It doesn't sound like you're being singled out, it sounds like you are dealing with a privilege you enjoyed until it caused a problem (the "I was on break" defense will always fail if you were in an area where a customer can interact with you and you ignore/miss one). Now that it has caused a problem that privilege has been revoked. Your options include complying with the policy, as your coworkers currently do, trying to explore the store's actual concerns (if any) and address them, or demonstrating a legitimate, therapeutic need for the headphones. This will be a lot more persuasive than your personal statement about how much you value using headphones.

Presenting a sense of grievance, persecution, or victimization, based on what was described in the question, seems unwise to me. You, uniquely among store employees, were doing a thing, which caused a customer complaint (even though due to a misunderstanding), and customer complaints are often taken seriously in retail settings. A focus on how you can ensure that the store's goals are met in the future, while you continue to use headphones (or switch to earbuds) is how you can make sure your bosses listen to you. They'll care more about that than about what the store can do for you personally.


FULL DISCLOSURE: I am on the autism spectrum

If you are in the USA, you are covered by the Americans with disabilities act.

That said, your employer only needs to provide REASONABLE accommodations. That does not mean that they have to bend to your every wish and if they provide you with alternative accommodations, you must abide by their decision.

Your employer is on solid ground with citing safety concerns, as you already demonstrated by not hearing a customer while you were on break you could not hear emergency instructions.

While you are on company property and on company time (a break is company time, as you are not clocked out) the company assumes a level of liability for your health and safety, and are therefore within their rights to demand you be able to hear.

There are other reasonable accommodations, such as noise-reducing earplugs, such as they use at construction sites, earbuds, et cetera.

As I stated above, I am also autistic. While it is not easy dealing with the neurotypical world, we still have to live in it and we have to mitigate the difficulties and do the best we can to fit in. You are in the wrong here. Your management has made alternative suggestions and has done their job.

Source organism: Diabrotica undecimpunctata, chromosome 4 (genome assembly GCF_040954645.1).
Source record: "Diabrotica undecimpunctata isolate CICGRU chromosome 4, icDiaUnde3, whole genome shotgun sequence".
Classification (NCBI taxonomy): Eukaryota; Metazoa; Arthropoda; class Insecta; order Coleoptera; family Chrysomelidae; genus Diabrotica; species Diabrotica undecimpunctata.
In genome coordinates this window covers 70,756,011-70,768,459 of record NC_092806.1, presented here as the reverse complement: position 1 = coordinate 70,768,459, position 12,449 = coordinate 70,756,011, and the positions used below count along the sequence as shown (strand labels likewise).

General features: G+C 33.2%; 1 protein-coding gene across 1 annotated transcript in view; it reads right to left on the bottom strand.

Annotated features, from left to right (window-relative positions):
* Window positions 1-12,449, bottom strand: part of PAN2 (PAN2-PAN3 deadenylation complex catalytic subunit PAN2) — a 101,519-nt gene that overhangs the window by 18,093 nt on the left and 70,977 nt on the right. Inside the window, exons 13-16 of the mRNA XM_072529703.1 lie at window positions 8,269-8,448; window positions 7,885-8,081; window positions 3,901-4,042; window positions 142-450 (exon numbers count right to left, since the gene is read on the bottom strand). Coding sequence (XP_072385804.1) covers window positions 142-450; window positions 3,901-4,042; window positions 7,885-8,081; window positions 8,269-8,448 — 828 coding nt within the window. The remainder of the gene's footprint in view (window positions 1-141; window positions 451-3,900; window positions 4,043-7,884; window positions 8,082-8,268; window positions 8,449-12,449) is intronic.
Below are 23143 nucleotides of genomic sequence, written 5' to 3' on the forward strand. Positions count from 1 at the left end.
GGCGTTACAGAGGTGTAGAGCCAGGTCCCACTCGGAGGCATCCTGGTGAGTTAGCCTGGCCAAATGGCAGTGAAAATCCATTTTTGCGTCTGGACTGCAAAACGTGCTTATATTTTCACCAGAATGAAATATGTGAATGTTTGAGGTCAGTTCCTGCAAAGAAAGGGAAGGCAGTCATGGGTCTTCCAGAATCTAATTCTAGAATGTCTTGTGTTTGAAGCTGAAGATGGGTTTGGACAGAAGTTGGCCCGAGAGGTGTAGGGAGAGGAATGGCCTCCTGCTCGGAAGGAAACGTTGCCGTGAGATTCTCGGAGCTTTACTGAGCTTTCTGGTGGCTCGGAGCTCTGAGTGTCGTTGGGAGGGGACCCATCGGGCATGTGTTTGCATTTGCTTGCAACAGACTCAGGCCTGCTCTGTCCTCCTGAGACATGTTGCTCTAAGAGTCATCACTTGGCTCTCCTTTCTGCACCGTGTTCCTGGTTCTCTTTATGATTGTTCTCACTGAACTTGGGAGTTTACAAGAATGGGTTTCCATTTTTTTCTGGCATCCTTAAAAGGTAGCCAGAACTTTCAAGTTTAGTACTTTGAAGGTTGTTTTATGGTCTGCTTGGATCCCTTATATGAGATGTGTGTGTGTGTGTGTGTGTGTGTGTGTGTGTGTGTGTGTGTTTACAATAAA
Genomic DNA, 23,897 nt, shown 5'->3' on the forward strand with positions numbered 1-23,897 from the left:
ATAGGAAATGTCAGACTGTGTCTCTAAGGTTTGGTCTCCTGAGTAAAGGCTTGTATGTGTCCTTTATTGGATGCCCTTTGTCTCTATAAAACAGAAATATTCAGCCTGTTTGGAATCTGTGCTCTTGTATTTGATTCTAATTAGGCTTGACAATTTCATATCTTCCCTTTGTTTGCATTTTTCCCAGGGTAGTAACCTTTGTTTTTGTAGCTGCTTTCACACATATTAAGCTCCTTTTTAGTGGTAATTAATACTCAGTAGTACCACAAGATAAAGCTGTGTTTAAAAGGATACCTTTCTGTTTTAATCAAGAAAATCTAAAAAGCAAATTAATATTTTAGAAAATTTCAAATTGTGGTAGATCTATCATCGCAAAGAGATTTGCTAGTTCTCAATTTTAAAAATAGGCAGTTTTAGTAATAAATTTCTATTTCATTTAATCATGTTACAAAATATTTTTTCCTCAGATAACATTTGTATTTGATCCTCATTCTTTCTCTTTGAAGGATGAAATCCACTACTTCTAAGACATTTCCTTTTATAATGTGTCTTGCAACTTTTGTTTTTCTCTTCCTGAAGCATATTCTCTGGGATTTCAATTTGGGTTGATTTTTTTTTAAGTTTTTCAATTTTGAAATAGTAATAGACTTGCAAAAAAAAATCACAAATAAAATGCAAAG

You are not being singled out, you are engaging in behavior that is putting the company at risk of liability should you or a customer get injured.

Do NOT go to corporate. You will be labeled as difficult, then likely fired with a flag on your file that reads DO NOT REHIRE


I’m going to disagree with other comments, I do think your employer is in need of education around mental disabilities. I don’t think you are asking too much simply asking to listen to music, you are a person first and an employee second. I also get sensory overload from my disabilities, I understand how helpful music can be in order to focus and tune out overwhelm. It’s difficult I think for people who don’t relate to understand. My therapist stresses to me that yes the world wasn’t built for neurodivergencies but for that reason we do deserve that accommodation to even the playing field a little and you know what it’s ok if it breaks their rigid structure a little. In advocating for ourselves we are advocating for others.

It might be different where you are, but this summary of ADA reasonable accomodations for OCD also references music for sensory overwhelm at work. And I’m also going to counter the idea that it’s a safety hazard. Deaf people exist and they work too, I do not think this is a safety hazard in a closed grocery store environment especially. And personally, I wouldn’t approach an employee with headphones on if I were that customer out of respect, if you have headphones on there’s obviously a reason (on break, disability, busy!) if anything your employer is supposed to refer you to another position within the store where you can wear your headphones unbothered so you can work.

  • @Lilienthal if you're going to remove a suspect link you should remove the reference to it in the message body as well. I'm not doing so because I think the original was spam. Commented Nov 15, 2021 at 3:51
  • 1
    @DanIsFiddlingByFirelight Thanks for letting me know, I missed the link actually being referenced in the post. In that case I'll actually revert the edit since it is part of the overall answer. I understand where you're coming from but it's rare for these types of links to be outright spam and it's not uncommon for law firms to summarise these kinds of topics.
    – Lilienthal
    Commented Nov 15, 2021 at 13:01